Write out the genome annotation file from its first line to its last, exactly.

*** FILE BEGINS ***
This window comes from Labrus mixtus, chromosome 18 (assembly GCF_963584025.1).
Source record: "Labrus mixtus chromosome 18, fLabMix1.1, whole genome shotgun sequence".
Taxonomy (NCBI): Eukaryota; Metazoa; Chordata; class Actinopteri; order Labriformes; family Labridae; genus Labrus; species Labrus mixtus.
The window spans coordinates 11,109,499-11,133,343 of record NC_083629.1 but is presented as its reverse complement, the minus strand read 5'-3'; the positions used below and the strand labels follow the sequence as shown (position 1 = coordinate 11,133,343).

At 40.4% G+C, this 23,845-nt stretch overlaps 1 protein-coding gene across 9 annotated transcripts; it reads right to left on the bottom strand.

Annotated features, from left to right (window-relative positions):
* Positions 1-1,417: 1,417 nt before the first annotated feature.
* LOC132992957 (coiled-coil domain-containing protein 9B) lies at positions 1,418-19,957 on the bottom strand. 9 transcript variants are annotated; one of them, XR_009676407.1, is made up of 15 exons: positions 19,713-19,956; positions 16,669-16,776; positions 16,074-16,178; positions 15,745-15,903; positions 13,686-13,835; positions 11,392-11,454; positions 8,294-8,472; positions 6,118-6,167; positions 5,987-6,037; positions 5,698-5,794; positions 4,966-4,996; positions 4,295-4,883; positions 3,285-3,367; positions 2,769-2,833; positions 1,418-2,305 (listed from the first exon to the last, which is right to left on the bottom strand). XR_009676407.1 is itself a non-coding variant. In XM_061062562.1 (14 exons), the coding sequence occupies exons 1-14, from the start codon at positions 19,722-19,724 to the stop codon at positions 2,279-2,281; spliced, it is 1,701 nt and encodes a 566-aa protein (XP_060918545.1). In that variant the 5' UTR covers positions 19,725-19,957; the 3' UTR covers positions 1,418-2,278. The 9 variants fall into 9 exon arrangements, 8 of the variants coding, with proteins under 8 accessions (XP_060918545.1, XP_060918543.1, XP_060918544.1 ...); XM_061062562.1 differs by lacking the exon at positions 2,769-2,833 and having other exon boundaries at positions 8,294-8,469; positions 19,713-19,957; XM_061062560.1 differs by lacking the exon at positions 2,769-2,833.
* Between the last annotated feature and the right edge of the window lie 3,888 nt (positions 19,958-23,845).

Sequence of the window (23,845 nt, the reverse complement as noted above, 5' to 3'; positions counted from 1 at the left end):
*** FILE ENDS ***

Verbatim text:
This window comes from Labrus mixtus, chromosome 18 (assembly GCF_963584025.1).
Source record: "Labrus mixtus chromosome 18, fLabMix1.1, whole genome shotgun sequence".
Taxonomy (NCBI): Eukaryota; Metazoa; Chordata; class Actinopteri; order Labriformes; family Labridae; genus Labrus; species Labrus mixtus.
The window spans coordinates 11,109,499-11,133,343 of record NC_083629.1 but is presented as its reverse complement, the minus strand read 5'-3'; the positions used below and the strand labels follow the sequence as shown (position 1 = coordinate 11,133,343).

At 40.4% G+C, this 23,845-nt stretch overlaps 1 protein-coding gene across 9 annotated transcripts; it reads right to left on the bottom strand.

Annotated features, from left to right (window-relative positions):
* Positions 1-1,417: 1,417 nt before the first annotated feature.
* LOC132992957 (coiled-coil domain-containing protein 9B) lies at positions 1,418-19,957 on the bottom strand. 9 transcript variants are annotated; one of them, XR_009676407.1, is made up of 15 exons: positions 19,713-19,956; positions 16,669-16,776; positions 16,074-16,178; positions 15,745-15,903; positions 13,686-13,835; positions 11,392-11,454; positions 8,294-8,472; positions 6,118-6,167; positions 5,987-6,037; positions 5,698-5,794; positions 4,966-4,996; positions 4,295-4,883; positions 3,285-3,367; positions 2,769-2,833; positions 1,418-2,305 (listed from the first exon to the last, which is right to left on the bottom strand). XR_009676407.1 is itself a non-coding variant. In XM_061062562.1 (14 exons), the coding sequence occupies exons 1-14, from the start codon at positions 19,722-19,724 to the stop codon at positions 2,279-2,281; spliced, it is 1,701 nt and encodes a 566-aa protein (XP_060918545.1). In that variant the 5' UTR covers positions 19,725-19,957; the 3' UTR covers positions 1,418-2,278. The 9 variants fall into 9 exon arrangements, 8 of the variants coding, with proteins under 8 accessions (XP_060918545.1, XP_060918543.1, XP_060918544.1 ...); XM_061062562.1 differs by lacking the exon at positions 2,769-2,833 and having other exon boundaries at positions 8,294-8,469; positions 19,713-19,957; XM_061062560.1 differs by lacking the exon at positions 2,769-2,833.
* Between the last annotated feature and the right edge of the window lie 3,888 nt (positions 19,958-23,845).

Sequence of the window (23,845 nt, the reverse complement as noted above, 5' to 3'; positions counted from 1 at the left end):